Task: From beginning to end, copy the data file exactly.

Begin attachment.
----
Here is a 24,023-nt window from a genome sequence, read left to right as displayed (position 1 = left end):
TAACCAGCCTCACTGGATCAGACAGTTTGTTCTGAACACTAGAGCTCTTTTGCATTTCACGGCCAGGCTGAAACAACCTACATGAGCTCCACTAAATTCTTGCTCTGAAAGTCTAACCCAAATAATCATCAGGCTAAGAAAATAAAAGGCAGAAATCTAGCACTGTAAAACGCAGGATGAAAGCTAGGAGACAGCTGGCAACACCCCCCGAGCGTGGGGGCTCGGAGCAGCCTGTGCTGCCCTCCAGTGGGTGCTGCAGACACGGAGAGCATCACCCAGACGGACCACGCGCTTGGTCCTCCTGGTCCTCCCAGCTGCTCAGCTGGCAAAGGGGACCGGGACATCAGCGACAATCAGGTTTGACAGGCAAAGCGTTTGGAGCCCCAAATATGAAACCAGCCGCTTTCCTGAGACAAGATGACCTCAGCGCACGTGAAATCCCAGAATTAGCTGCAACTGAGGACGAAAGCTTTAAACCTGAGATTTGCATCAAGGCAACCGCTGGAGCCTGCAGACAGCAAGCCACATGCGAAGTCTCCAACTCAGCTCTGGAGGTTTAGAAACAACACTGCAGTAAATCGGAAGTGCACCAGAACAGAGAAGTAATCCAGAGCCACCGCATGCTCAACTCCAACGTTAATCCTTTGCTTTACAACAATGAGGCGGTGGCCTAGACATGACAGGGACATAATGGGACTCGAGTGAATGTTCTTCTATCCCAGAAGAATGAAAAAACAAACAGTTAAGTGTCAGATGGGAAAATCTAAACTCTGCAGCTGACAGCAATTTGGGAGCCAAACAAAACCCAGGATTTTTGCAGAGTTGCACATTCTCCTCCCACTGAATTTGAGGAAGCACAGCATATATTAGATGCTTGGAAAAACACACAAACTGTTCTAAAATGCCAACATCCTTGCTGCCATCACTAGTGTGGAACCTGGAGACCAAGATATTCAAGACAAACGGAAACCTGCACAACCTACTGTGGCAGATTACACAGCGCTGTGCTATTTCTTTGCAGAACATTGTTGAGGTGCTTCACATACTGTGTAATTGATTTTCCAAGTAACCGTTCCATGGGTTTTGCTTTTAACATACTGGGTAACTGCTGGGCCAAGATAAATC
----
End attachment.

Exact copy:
Here is a 24,023-nt window from a genome sequence, read left to right as displayed (position 1 = left end):
TAACCAGCCTCACTGGATCAGACAGTTTGTTCTGAACACTAGAGCTCTTTTGCATTTCACGGCCAGGCTGAAACAACCTACATGAGCTCCACTAAATTCTTGCTCTGAAAGTCTAACCCAAATAATCATCAGGCTAAGAAAATAAAAGGCAGAAATCTAGCACTGTAAAACGCAGGATGAAAGCTAGGAGACAGCTGGCAACACCCCCCGAGCGTGGGGGCTCGGAGCAGCCTGTGCTGCCCTCCAGTGGGTGCTGCAGACACGGAGAGCATCACCCAGACGGACCACGCGCTTGGTCCTCCTGGTCCTCCCAGCTGCTCAGCTGGCAAAGGGGACCGGGACATCAGCGACAATCAGGTTTGACAGGCAAAGCGTTTGGAGCCCCAAATATGAAACCAGCCGCTTTCCTGAGACAAGATGACCTCAGCGCACGTGAAATCCCAGAATTAGCTGCAACTGAGGACGAAAGCTTTAAACCTGAGATTTGCATCAAGGCAACCGCTGGAGCCTGCAGACAGCAAGCCACATGCGAAGTCTCCAACTCAGCTCTGGAGGTTTAGAAACAACACTGCAGTAAATCGGAAGTGCACCAGAACAGAGAAGTAATCCAGAGCCACCGCATGCTCAACTCCAACGTTAATCCTTTGCTTTACAACAATGAGGCGGTGGCCTAGACATGACAGGGACATAATGGGACTCGAGTGAATGTTCTTCTATCCCAGAAGAATGAAAAAACAAACAGTTAAGTGTCAGATGGGAAAATCTAAACTCTGCAGCTGACAGCAATTTGGGAGCCAAACAAAACCCAGGATTTTTGCAGAGTTGCACATTCTCCTCCCACTGAATTTGAGGAAGCACAGCATATATTAGATGCTTGGAAAAACACACAAACTGTTCTAAAATGCCAACATCCTTGCTGCCATCACTAGTGTGGAACCTGGAGACCAAGATATTCAAGACAAACGGAAACCTGCACAACCTACTGTGGCAGATTACACAGCGCTGTGCTATTTCTTTGCAGAACATTGTTGAGGTGCTTCACATACTGTGTAATTGATTTTCCAAGTAACCGTTCCATGGGTTTTGCTTTTAACATACTGGGTAACTGCTGGGCCAAGATAAATC